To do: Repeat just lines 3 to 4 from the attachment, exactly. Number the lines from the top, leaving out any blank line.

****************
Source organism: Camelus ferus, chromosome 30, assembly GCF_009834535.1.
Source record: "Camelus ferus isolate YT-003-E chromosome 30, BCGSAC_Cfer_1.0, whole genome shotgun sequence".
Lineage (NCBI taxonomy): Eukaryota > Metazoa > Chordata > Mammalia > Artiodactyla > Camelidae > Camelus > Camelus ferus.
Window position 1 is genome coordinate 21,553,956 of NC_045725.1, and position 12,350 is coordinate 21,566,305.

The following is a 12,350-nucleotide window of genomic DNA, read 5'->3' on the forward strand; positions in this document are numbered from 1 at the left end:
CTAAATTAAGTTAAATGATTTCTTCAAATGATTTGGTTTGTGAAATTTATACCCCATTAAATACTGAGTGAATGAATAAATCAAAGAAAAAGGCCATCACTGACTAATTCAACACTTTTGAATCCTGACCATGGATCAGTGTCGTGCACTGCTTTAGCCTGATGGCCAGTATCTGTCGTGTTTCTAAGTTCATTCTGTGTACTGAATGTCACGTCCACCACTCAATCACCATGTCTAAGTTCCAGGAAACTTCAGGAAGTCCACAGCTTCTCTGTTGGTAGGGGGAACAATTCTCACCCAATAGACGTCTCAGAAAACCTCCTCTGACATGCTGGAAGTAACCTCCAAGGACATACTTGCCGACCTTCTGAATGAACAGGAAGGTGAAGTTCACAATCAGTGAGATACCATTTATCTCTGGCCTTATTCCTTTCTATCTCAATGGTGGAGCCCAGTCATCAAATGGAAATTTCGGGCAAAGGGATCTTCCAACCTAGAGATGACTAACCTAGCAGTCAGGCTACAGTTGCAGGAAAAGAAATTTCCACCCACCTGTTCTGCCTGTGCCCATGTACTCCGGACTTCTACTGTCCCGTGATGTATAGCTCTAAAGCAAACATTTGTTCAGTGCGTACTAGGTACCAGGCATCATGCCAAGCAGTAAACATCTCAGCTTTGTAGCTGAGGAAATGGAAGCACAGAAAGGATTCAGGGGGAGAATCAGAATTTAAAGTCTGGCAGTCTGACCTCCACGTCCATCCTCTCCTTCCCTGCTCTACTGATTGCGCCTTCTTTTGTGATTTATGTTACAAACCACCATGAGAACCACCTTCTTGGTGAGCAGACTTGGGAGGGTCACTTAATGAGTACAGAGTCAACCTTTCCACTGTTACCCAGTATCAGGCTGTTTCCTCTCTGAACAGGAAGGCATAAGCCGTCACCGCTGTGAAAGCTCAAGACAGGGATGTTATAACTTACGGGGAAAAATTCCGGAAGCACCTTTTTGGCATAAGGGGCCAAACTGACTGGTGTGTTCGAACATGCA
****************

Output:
Lineage (NCBI taxonomy): Eukaryota > Metazoa > Chordata > Mammalia > Artiodactyla > Camelidae > Camelus > Camelus ferus.
Window position 1 is genome coordinate 21,553,956 of NC_045725.1, and position 12,350 is coordinate 21,566,305.